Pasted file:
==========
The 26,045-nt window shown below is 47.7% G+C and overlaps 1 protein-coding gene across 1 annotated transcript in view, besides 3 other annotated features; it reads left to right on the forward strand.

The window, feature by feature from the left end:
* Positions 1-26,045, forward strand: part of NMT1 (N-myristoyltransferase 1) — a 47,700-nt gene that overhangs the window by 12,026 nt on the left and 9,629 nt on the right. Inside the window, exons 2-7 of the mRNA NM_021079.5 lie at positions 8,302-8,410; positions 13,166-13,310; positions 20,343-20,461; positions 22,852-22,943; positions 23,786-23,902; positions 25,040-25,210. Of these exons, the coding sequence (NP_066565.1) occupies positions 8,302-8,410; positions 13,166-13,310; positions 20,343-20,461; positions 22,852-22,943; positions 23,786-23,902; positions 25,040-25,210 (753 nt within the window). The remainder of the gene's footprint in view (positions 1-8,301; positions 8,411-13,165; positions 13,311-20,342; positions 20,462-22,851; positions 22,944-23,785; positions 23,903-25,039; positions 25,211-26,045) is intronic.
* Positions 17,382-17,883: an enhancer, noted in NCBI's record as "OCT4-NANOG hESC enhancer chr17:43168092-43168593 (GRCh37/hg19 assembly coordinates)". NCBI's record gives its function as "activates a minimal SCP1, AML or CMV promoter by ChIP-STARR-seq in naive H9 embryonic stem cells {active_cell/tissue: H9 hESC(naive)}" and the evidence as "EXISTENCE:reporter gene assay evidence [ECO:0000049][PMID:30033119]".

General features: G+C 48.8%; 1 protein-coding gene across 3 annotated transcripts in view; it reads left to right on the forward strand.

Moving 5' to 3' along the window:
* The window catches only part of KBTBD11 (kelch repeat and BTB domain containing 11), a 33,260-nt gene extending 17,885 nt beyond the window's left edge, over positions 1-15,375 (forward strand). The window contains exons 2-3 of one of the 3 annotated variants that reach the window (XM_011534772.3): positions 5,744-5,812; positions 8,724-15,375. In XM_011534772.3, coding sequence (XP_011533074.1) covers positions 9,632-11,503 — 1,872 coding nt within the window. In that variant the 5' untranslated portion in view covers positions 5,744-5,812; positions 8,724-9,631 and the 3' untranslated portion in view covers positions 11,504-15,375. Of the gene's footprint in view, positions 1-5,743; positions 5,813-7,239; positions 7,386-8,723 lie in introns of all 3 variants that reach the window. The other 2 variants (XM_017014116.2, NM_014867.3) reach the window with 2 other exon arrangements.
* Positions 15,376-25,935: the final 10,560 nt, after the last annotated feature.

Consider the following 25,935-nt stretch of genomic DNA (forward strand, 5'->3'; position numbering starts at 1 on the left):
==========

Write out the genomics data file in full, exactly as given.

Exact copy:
The 26,045-nt window shown below is 47.7% G+C and overlaps 1 protein-coding gene across 1 annotated transcript in view, besides 3 other annotated features; it reads left to right on the forward strand.

The window, feature by feature from the left end:
* Positions 1-26,045, forward strand: part of NMT1 (N-myristoyltransferase 1) — a 47,700-nt gene that overhangs the window by 12,026 nt on the left and 9,629 nt on the right. Inside the window, exons 2-7 of the mRNA NM_021079.5 lie at positions 8,302-8,410; positions 13,166-13,310; positions 20,343-20,461; positions 22,852-22,943; positions 23,786-23,902; positions 25,040-25,210. Of these exons, the coding sequence (NP_066565.1) occupies positions 8,302-8,410; positions 13,166-13,310; positions 20,343-20,461; positions 22,852-22,943; positions 23,786-23,902; positions 25,040-25,210 (753 nt within the window). The remainder of the gene's footprint in view (positions 1-8,301; positions 8,411-13,165; positions 13,311-20,342; positions 20,462-22,851; positions 22,944-23,785; positions 23,903-25,039; positions 25,211-26,045) is intronic.
* Positions 17,382-17,883: an enhancer, noted in NCBI's record as "OCT4-NANOG hESC enhancer chr17:43168092-43168593 (GRCh37/hg19 assembly coordinates)". NCBI's record gives its function as "activates a minimal SCP1, AML or CMV promoter by ChIP-STARR-seq in naive H9 embryonic stem cells {active_cell/tissue: H9 hESC(naive)}" and the evidence as "EXISTENCE:reporter gene assay evidence [ECO:0000049][PMID:30033119]".

General features: G+C 48.8%; 1 protein-coding gene across 3 annotated transcripts in view; it reads left to right on the forward strand.

Moving 5' to 3' along the window:
* The window catches only part of KBTBD11 (kelch repeat and BTB domain containing 11), a 33,260-nt gene extending 17,885 nt beyond the window's left edge, over positions 1-15,375 (forward strand). The window contains exons 2-3 of one of the 3 annotated variants that reach the window (XM_011534772.3): positions 5,744-5,812; positions 8,724-15,375. In XM_011534772.3, coding sequence (XP_011533074.1) covers positions 9,632-11,503 — 1,872 coding nt within the window. In that variant the 5' untranslated portion in view covers positions 5,744-5,812; positions 8,724-9,631 and the 3' untranslated portion in view covers positions 11,504-15,375. Of the gene's footprint in view, positions 1-5,743; positions 5,813-7,239; positions 7,386-8,723 lie in introns of all 3 variants that reach the window. The other 2 variants (XM_017014116.2, NM_014867.3) reach the window with 2 other exon arrangements.
* Positions 15,376-25,935: the final 10,560 nt, after the last annotated feature.

Consider the following 25,935-nt stretch of genomic DNA (forward strand, 5'->3'; position numbering starts at 1 on the left):